It wasn't exactly the most conventional of training camp opening days, what with the Islanders riding the Long Island Rail Road and taking a walk across a busy Brooklyn intersection to get to their first on-ice session of the 2013-14 season.
But the Isles, coming off their first playoff appearance since 2007, were ready to get to work.
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"The guys understand the goal we have,'' Evgeni Nabokov said after the first of two training camp groups finished its session at Barclays Center. "It's going to take hard work to have a good season, harder than it was last year."
Jack Capuano divided up the two groups along fairly distinct lines. The first group consisted of 13 forwards, eight defensemen and two goaltenders, all with NHL experience. The remaining 29 players in camp, even including top prospects Ryan Strome, Brock Nelson, Anders Lee and Matt Donovan, were in the second group, with Capuano evaluating from above rather than running drills on the ice.
"Just because guys are in their groups today, their play will dictate our decision-making," Capuano said. "Ever since I started here in this organization, young guys have been given a chance. There'll be a few spots there for guys who play well."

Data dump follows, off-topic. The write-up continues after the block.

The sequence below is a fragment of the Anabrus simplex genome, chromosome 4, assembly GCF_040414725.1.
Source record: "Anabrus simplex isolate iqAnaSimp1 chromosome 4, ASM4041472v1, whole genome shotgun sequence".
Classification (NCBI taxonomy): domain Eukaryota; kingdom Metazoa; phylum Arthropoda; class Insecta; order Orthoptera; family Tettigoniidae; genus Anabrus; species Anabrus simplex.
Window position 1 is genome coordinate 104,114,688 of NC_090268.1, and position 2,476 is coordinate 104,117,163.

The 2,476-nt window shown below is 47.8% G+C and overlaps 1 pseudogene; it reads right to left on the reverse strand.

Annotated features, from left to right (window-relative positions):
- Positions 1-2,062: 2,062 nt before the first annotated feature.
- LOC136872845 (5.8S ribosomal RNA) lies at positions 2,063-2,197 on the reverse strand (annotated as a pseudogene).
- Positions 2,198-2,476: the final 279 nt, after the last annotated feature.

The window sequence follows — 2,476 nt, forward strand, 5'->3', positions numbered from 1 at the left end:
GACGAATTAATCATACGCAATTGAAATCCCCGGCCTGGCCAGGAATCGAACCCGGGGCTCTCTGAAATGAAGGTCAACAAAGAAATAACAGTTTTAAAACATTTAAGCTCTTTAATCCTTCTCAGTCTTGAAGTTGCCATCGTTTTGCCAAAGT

Capuano gave a little window into his thinking with some line combinations and defense pairs on this first day. Free-agent addition Pierre-Marc Bouchard skated with John Tavares and Matt Moulson. Two lines that jelled well down the stretch last season -- Josh Bailey-Frans Nielsen-Kyle Okposo and Matt Martin-Casey Cizikas-Colin McDonald -- were together again.
On defense, Capuano had Travis Hamonic with Brian Strait instead of Andrew MacDonald, Hamonic's usual partner the last two seasons. Even though Donovan and former first-round pick Calvin de Haan were with a different group, Capuano might pair MacDonald with either of those two young players in preseason games as the Isles look to replace Mark Streit, their top-scoring defenseman four of the past five seasons.
Aside from two other newcomers, forwards Cal Clutterbuck and Peter Regin, this is the same team that made the postseason and threw a scare into the Penguins once there.
"We've always had a few new faces, but it's basically the same guys, the same core year after year," Martin said. "We're not trying to grow up anymore. We're trying to put the pieces together to compete for a Stanley Cup."